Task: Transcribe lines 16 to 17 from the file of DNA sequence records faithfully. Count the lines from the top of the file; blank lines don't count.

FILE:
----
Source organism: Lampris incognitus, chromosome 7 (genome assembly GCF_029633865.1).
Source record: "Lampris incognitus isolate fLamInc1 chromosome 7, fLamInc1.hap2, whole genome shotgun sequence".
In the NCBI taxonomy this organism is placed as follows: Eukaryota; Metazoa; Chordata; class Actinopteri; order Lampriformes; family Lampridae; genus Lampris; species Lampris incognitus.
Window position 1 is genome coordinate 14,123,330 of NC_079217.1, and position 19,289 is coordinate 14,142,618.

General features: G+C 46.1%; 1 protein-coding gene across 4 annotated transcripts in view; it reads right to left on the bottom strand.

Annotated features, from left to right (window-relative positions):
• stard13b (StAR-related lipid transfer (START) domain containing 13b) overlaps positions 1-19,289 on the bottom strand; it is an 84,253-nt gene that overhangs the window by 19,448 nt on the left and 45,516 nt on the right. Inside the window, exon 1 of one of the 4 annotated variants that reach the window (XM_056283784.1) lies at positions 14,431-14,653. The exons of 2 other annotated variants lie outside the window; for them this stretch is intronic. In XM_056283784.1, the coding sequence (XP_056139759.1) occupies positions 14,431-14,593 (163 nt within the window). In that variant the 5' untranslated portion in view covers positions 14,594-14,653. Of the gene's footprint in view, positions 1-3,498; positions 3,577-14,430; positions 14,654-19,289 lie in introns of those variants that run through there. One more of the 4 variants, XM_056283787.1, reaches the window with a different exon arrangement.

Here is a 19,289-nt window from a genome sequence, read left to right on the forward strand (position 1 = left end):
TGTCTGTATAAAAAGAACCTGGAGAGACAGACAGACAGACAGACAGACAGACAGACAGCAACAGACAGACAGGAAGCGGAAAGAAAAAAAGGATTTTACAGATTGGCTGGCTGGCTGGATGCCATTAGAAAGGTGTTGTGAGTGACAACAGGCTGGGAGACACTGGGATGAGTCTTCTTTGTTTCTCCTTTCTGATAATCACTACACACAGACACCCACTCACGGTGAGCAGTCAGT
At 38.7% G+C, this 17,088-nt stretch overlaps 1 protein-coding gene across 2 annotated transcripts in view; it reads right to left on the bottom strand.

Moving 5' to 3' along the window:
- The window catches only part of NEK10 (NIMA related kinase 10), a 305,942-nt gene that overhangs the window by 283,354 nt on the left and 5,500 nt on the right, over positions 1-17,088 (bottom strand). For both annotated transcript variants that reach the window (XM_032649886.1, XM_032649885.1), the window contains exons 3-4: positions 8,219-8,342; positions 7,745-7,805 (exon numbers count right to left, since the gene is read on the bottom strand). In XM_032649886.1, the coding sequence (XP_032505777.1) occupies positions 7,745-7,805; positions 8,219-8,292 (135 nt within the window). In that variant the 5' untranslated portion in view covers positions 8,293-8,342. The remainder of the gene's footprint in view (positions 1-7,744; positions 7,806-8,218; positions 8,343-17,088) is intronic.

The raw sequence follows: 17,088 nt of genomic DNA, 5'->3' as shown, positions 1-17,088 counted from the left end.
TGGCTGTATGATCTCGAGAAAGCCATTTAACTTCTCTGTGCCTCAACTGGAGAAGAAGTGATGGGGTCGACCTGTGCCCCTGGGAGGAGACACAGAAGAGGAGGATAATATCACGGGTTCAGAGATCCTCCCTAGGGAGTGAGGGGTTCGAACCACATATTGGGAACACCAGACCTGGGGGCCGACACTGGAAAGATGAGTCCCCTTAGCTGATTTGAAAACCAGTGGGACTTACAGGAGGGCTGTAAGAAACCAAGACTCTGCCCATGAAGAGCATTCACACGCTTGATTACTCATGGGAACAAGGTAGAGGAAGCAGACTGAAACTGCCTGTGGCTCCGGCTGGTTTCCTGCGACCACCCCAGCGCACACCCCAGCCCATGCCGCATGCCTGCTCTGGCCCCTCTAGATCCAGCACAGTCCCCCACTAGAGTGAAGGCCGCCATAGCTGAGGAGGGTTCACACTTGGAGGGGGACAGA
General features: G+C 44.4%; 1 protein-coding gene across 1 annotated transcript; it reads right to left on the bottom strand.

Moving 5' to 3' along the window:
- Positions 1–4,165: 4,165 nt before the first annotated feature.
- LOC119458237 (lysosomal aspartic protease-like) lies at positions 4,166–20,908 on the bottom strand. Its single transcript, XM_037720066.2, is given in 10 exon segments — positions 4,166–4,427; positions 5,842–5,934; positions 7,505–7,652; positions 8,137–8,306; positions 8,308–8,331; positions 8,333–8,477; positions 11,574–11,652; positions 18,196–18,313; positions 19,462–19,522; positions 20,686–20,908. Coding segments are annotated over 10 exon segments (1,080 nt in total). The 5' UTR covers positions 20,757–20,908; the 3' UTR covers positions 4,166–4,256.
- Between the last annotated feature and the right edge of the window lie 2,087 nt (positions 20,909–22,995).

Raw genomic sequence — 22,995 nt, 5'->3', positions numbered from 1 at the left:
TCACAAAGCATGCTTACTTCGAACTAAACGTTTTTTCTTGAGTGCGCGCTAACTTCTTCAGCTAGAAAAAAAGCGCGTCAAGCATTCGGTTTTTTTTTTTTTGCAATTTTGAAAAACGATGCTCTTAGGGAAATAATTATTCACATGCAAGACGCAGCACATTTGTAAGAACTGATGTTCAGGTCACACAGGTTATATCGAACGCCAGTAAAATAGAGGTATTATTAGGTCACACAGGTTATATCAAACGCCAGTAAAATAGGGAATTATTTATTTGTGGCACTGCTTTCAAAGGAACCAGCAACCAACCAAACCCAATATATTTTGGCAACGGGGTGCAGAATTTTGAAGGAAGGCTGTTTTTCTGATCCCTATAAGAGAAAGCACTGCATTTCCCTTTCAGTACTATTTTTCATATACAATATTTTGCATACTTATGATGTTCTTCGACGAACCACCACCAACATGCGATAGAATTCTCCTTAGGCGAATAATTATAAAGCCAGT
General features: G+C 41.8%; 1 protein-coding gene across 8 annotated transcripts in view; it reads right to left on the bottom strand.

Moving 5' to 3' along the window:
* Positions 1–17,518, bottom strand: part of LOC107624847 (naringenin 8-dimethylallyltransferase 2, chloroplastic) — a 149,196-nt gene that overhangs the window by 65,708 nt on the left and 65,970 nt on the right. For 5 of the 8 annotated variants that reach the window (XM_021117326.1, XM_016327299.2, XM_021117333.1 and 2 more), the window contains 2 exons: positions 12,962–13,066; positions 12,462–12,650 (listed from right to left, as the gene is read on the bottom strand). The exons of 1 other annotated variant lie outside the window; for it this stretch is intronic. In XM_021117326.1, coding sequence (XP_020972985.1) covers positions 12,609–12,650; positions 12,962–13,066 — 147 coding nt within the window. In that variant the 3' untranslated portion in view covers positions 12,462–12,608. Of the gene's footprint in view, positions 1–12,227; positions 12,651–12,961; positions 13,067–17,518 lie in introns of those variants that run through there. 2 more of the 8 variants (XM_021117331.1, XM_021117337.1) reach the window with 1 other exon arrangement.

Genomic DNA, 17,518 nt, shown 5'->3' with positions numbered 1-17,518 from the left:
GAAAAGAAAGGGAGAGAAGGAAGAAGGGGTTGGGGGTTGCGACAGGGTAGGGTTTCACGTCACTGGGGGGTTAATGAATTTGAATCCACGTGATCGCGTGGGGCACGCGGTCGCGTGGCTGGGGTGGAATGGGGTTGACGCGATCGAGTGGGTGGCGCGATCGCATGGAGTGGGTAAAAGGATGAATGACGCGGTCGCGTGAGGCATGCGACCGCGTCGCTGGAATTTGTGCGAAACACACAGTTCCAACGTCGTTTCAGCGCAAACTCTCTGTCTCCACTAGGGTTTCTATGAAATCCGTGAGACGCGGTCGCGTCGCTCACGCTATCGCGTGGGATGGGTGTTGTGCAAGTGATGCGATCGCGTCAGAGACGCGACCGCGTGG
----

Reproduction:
Moving 5' to 3' along the window:
- Positions 1–4,165: 4,165 nt before the first annotated feature.